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Instagram will no longer allow adults to message teens who don't follow them

Ireland Instagram
Posted at 3:03 PM, Mar 16, 2021

MENLO PARK, Calif. — Instagram is making some changes to its platform in an effort to better protect its youngest users.

One of the most noteworthy changes is a new feature that the social network says will prevent adults from sending message to people under 18 who don’t follow them. So, when an adult tries to talk a teen who doesn’t follow them, they'll receive a notification telling them direct messaging isn’t an option.

The feature relies on artificial intelligence and machine learning technology that Instagram says it has developed to determine a user’s true age. The Facebook-owned app says it requires users to be at least 13, but young people can lie about their date of birth. They hope the new technology will help keep teens safer by applying new age-appropriate features.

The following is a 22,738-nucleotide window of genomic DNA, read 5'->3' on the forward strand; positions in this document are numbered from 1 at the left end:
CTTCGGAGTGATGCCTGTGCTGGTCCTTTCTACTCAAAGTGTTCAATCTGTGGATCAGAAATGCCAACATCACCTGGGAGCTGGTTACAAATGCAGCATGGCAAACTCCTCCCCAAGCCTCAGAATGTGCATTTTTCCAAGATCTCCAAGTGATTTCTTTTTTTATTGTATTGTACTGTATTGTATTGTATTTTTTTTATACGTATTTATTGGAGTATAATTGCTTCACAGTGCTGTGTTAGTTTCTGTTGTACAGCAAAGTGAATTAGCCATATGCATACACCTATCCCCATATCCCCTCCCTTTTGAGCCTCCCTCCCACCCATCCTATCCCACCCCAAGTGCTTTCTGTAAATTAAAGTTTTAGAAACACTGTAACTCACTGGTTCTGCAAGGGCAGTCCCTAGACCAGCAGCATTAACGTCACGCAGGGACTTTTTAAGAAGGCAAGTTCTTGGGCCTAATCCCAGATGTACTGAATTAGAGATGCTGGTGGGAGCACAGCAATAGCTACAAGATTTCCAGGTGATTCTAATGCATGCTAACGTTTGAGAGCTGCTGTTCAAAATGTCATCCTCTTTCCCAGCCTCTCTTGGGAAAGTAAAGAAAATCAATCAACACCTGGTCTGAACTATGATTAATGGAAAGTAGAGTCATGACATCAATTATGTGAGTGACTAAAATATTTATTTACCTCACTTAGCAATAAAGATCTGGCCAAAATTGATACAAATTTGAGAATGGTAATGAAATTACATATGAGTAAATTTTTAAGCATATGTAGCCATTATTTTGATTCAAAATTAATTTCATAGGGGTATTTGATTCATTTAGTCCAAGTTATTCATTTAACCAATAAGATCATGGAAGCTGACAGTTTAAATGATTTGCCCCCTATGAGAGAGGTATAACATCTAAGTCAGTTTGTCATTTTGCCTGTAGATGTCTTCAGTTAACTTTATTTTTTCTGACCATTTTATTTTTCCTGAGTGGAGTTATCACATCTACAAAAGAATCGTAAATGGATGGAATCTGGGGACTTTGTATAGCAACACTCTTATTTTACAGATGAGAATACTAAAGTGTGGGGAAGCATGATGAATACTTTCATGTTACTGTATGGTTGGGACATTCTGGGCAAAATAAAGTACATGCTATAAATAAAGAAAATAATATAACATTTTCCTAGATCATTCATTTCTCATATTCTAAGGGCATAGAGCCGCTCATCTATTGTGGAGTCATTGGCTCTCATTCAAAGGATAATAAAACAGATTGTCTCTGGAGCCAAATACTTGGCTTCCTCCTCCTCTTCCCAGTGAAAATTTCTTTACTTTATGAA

In addition to preventing conversations between adults and teens who don’t follow each other, Instagram says it will start using safety notices to encourage teens to be cautious in conversations with adults they’re already connected to. These notices will notify young people when an adult who has been exhibiting potentially suspicious behavior is interacting with them in DMs.

“For example, if an adult is sending a large amount of friend or message requests to people under 18, we’ll use this tool to alert the recipients within their DMs and give them an option to end the conversation, or block, report, or restrict the adult,” wrote Instagram in a press release.

In the coming weeks, Instagram says it will also start exploring ways to make it more difficult for adults who have been exhibiting potentially suspicious behavior to interact with teens. This may include things like restricting these adults from seeing teen accounts in “suggested users,” preventing them from discovering teen content in reels or their explore page, and automatically hiding their comments on public posts by teens.

Lastly, Instagram says it will encourage its teenage users to make their accounts private by equipping them with information on what the different settings mean. If a teen doesn’t choose to be private when they sign up, Instagram says it will send them a notification later on highlighting the benefits of a private account and reminding them to check their settings.